Amazon Aims at iTunes With Own Digital Music Store

Low prices, lack of DRM major selling points
By Colleen Barry,  Newser Staff
Posted Sep 25, 2007 4:14 PM CDT
A window display for Apple Computer Inc.'s online music store iTunes is seen at an Apple store in Santa Clara, Calif., in this file photo taken Wednesday, April 28, 2004. AmazonMP3, beta-launched today,...   (Associated Press)
camera-icon View 2 more images

(Newser) – Amazon threw down the guantlet to iTunes today when it launched its digital music store, Amazon MP3. Roughly 2 million songs are available for 89-99 cents each, with albums going for $5.99 to $9.99. Not only do those prices beat iTunes's, but all the files are DRM-free. Selection is limited, however, by some major labels' refusal to let their music be sold unlocked.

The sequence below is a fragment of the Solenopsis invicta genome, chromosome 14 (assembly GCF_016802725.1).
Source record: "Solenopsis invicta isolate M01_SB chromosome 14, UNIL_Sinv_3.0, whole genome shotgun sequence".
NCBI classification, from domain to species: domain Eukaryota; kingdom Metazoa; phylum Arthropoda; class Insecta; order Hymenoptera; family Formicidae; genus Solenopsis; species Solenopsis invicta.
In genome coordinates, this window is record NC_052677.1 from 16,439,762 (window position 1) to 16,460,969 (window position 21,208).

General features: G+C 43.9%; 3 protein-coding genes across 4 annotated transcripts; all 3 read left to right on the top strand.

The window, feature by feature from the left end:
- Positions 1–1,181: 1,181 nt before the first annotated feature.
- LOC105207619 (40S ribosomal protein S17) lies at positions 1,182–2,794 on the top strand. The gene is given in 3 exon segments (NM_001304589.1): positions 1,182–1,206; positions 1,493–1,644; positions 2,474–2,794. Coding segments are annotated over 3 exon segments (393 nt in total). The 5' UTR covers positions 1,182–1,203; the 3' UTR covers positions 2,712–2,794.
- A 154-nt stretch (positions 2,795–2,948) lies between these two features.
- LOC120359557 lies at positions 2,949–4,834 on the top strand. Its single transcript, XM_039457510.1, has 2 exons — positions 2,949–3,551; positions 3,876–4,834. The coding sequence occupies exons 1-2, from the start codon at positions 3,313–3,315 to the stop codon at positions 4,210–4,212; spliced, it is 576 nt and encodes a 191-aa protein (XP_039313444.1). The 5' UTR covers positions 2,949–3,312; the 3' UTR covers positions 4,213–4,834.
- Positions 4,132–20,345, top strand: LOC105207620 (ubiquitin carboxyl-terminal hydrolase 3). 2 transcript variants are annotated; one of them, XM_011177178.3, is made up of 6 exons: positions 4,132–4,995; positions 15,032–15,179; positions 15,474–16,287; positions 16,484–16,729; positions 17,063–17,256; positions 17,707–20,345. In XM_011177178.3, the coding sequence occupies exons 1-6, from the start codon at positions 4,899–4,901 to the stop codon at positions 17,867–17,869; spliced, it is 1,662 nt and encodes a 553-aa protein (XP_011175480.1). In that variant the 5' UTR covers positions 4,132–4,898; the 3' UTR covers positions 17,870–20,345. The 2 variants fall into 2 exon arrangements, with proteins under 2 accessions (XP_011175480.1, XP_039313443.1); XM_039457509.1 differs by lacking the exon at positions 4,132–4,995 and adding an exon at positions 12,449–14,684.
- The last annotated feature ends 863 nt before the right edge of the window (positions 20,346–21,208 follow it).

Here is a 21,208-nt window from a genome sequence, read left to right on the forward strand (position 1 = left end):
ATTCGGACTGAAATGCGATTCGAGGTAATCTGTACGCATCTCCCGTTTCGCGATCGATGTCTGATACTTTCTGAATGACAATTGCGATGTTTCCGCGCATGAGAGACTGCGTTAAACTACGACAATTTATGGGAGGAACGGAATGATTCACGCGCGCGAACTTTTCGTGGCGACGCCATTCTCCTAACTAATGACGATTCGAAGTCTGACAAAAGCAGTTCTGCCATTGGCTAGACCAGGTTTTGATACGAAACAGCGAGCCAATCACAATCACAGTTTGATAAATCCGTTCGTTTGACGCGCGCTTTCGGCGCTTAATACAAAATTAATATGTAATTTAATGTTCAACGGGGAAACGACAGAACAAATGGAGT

Amazon MP3 gives users free 30-second previews of songs, allows them to purchase music with Amazon's one-click feature, and can add new music directly to preexisting iTunes or Windows Media Player libraries. Consumers have chafed under Digital Rights Management restrictions on what kind of players the songs will work on and how many times they can be copied or burned.